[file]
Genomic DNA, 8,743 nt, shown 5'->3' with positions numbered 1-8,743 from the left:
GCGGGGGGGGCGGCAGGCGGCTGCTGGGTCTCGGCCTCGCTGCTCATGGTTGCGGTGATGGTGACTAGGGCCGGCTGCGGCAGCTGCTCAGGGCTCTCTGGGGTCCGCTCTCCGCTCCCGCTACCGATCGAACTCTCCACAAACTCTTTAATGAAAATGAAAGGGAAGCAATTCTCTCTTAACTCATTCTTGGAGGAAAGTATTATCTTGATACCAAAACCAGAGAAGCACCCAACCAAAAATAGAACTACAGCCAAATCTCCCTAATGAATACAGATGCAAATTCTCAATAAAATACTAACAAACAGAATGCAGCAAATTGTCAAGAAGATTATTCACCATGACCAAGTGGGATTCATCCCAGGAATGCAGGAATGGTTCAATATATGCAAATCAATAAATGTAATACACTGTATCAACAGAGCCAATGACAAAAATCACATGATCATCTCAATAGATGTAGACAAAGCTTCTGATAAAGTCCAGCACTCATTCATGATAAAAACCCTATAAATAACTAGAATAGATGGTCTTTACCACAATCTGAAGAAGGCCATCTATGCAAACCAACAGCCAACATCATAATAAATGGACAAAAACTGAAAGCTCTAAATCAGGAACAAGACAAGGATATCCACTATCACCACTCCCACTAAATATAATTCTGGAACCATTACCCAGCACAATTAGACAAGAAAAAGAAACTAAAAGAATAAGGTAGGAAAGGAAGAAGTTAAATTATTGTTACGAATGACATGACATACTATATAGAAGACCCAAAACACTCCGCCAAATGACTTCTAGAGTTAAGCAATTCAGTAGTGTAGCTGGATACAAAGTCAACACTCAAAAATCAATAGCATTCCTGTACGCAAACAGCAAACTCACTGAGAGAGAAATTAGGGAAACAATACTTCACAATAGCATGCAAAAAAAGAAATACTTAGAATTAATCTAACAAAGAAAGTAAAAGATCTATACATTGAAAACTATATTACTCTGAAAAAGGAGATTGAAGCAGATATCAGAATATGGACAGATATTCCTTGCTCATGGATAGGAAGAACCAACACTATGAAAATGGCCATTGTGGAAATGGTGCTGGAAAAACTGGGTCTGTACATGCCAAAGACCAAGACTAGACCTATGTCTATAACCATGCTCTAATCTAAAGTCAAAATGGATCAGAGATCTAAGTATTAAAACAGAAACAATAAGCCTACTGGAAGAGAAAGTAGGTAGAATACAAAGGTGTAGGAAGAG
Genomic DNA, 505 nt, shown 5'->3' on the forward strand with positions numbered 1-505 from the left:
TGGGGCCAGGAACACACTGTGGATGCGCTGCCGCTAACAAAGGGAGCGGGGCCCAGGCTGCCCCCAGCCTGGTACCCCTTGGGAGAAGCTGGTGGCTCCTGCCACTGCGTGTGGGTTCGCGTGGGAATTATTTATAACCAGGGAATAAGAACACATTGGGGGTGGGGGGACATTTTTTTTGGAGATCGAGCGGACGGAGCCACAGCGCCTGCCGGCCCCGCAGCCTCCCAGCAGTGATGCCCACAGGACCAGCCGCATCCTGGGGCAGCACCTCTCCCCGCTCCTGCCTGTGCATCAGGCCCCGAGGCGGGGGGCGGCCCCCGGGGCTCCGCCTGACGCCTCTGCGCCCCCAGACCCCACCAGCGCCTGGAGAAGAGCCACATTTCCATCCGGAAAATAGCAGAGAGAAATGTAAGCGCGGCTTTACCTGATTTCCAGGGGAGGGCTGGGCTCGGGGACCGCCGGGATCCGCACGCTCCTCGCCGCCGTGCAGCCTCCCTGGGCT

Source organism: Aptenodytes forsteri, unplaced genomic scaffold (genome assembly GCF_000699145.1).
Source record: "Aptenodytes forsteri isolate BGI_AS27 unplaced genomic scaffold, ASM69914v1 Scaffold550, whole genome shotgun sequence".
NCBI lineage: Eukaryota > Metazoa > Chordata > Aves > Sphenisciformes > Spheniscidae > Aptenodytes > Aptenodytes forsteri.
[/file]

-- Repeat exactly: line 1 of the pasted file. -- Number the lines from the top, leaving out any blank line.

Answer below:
Genomic DNA, 8,743 nt, shown 5'->3' with positions numbered 1-8,743 from the left: